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Montana Celebrates 35th Anniversary With Japanese Sister State

Dolce Canto performs at 35th anniversary sister state celebration
Maxine Speier
Dolce Canto performs at 35th anniversary sister state celebration

Montana is celebrating the 35th anniversary of a sister state relationship with Kumamoto, Japan this week. On Monday a delegation from Kumamoto that included Kumamoto’s Governor Ikuo Kabashima visited Missoula to celebrate and kick off a tour of the treasure state.

It was raining outside when the delegation arrived at the Missoula Community Theatre on Monday night. The theater was nearly full, and Japanese and English chatter mixed together.

Earlier on Monday the delegation of over a dozen distinguished political and community leaders from Kumamoto visited the University of Montana’s campus, but now it was time to have some fun.

In honor of the 35th anniversary MCT had put together a series of performances from local groups including the Missoula Children’s Theatre, Dolce Canto, the Missoula Symphony Orchestra, and the Rocky Mountain Ballet. The event showcased the cultural exchange that has formed so much of the bond between Montana and its Japanese sister state of Kumamoto.

In-between remarks and speeches that looked back on the 35-year relationship between the two states, dancers and singers took to the stage. Small kids with big smiles started off the show with two songs from the latest Montana Children’s Theatre musical, Willy Wonka.

For more than two decades, the Missoula Children’s Theatre has shared an exchange with Kumamoto, sending its directors into the cities, schools and homes of the prefecture. Children there have taken part in productions and been welcomed to Montana to attend summer theater workshops.

Tim Kluesner, the former Japan Trade Representative for Montana, first introduced the children’s theater group to Kumamoto back in 1994. He says children’s groups and educational opportunities are the glue that holds the sister state relationship together.

“I mean Missoula Children’s Theatre has become an integral part of the relationship of Kumamoto and Montana. It encompasses what kids are about too," said Kluesner, "it pulls the kids in.”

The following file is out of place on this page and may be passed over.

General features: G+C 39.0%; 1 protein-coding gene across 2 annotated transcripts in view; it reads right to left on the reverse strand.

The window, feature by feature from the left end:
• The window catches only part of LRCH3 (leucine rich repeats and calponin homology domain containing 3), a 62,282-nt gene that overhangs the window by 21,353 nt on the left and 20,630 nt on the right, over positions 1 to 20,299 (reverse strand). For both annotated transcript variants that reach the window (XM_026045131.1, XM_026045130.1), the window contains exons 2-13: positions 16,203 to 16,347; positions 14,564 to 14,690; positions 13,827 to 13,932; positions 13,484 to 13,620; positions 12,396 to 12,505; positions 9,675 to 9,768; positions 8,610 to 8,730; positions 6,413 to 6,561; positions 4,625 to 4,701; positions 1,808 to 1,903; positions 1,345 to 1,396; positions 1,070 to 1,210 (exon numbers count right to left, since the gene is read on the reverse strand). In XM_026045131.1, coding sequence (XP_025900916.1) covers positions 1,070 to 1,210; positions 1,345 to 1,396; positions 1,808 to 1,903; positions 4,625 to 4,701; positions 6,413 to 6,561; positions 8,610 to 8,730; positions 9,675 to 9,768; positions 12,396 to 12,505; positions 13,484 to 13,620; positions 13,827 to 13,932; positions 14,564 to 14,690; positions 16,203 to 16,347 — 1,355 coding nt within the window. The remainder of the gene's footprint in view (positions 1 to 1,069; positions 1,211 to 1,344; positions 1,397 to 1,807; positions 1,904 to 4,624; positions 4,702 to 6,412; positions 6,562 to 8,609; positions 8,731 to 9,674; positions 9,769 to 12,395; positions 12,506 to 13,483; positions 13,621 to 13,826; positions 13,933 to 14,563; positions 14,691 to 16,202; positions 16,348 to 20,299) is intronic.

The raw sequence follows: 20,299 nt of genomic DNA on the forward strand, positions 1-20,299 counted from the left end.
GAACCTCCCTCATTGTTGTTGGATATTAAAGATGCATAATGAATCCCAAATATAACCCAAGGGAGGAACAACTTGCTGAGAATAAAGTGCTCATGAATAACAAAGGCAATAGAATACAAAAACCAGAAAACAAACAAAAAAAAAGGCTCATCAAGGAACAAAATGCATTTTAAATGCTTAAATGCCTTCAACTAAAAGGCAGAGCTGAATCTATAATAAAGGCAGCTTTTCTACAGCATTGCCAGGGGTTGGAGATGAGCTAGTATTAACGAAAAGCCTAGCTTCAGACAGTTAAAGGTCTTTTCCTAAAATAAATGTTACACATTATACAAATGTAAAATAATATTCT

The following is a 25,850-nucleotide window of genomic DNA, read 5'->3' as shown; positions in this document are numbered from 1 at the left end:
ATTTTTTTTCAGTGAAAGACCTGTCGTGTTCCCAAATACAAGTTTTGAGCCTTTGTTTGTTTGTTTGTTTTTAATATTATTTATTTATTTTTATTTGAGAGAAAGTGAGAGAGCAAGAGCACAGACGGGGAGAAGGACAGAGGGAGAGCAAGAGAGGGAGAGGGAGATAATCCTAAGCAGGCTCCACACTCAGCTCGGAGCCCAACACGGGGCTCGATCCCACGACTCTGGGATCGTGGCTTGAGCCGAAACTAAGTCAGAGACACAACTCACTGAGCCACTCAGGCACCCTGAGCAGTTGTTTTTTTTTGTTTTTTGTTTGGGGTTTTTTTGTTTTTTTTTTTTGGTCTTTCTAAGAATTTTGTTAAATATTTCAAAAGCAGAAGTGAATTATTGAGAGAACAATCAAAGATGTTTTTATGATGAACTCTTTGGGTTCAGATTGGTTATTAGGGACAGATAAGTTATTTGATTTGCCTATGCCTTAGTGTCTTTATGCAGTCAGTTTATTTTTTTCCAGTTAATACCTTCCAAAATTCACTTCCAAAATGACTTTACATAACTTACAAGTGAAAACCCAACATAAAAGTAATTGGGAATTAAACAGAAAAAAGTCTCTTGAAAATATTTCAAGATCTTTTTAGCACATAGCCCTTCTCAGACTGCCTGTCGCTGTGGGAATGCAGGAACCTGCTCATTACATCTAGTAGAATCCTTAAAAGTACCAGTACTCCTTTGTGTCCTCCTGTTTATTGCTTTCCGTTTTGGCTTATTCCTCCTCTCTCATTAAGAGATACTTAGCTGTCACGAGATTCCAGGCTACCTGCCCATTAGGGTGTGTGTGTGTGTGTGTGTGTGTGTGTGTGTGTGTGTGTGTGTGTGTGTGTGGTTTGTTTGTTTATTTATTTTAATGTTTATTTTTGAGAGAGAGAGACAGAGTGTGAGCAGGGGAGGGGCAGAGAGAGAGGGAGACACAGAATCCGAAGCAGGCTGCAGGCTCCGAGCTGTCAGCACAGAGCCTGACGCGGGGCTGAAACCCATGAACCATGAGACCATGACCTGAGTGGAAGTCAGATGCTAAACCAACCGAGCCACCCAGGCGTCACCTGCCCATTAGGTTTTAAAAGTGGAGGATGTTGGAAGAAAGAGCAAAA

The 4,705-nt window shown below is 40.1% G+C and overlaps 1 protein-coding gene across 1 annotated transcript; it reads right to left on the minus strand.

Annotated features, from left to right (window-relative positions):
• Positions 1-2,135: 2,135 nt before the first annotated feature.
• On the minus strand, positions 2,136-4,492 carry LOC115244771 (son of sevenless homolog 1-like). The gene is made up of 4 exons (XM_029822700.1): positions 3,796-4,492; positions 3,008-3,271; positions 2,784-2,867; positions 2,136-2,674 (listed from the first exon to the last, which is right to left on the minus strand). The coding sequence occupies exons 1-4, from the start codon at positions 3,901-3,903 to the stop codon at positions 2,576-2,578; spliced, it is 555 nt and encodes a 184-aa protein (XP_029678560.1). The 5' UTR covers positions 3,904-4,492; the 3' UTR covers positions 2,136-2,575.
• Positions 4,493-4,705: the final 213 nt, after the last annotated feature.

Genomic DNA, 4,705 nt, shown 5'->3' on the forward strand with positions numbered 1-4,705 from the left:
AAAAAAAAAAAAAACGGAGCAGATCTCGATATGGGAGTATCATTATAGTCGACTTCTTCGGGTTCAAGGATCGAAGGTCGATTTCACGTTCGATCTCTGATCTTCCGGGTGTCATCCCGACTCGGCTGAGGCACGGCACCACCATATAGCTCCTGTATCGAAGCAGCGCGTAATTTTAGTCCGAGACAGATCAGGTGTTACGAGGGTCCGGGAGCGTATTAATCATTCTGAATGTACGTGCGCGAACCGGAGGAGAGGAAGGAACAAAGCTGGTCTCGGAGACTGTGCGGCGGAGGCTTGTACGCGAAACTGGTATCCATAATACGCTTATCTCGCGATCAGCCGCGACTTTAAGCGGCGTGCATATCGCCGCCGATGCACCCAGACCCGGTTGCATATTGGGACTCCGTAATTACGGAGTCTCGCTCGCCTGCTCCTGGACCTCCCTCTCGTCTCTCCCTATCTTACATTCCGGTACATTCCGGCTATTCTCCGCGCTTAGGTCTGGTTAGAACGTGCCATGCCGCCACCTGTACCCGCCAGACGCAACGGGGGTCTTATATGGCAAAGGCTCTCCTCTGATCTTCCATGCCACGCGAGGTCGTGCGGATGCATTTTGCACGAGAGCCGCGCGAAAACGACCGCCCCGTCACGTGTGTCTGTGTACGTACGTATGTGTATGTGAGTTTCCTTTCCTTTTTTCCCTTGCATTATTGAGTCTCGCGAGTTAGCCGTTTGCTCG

Kluesner is now married to a woman from Kumamoto and lives with her and their two children in Kalispell.

Speakers and guests at the event talked about other bonds between the American and Japanese sister states. Kouji Mizoguchi, the Vice Chairman of the Kumamoto Prefectural Assembly, which is the legislative branch of Kumamoto, mentioned a similarity between the American and Japanese sister states.

“Where I was born in Kumamoto," said Mizoguchi, "in the morning there is a lot of fog like we saw in Montana, in Missoula this morning.”

Montana’s sister state relationship was first proposed in 1979 by former U.S. senator and U.S. Ambassador to Japan Mike Mansfield after he visited Kumamoto. In 1982 Mansfield’s vision became a reality and the two states began an official relationship.

That relationship has been both an economic and a cultural one. Montana exports more than $50 million worth of goods to Japan annually, and Montana opened a Kumamoto trade office in 1990. Hundreds of high school and college students from the two countries have done exchanges and stayed with host families. And visitors from Japan are among Montana’s top 10 international tourist countries.

Abraham Kim is the executive director for the Maureen and Mike Mansfield Center. He said the event "is really marking 35 years of the relationship that started from just a meeting but is now a full people-to-people community relationship.”

One of the night’s performers, Isaiah Kim, who is not related to Abraham, shook the stage with a spirited dance solo. He said it was an honor to be a part of the celebration.

“It’s truly amazing," said Kim "to see different cultures from different countries coming to Missoula of all places.”

At the end of the night the lobby of the theater filled up again as Missoula’s residents met and greeted the delegates to talk about the performances. Translators had been working hard all day, but smiles and thumbs up didn't need any translating.

The delegation will spend the rest of their visit this week meeting with Governor Bullock and touring the capital, as well as having lunch with Montana State University’s president and taking a tour of the Museum of the Rockies.

Maxine is the All Things Considered host and reporter for MTPR. She got her start at MTPR as a Montana News intern. She has also worked at KUNC in Northern Colorado and for Pacific Standard magazine as an editorial fellow covering wildfire and the environment.
Maxine graduated from the University of Montana with a master's degree in natural resource journalism and has a degree in creative writing from Vassar College. When she’s not behind the microphone you can find Maxine skiing, hiking with her not-so-well-behaved dogs, or lost in a book.
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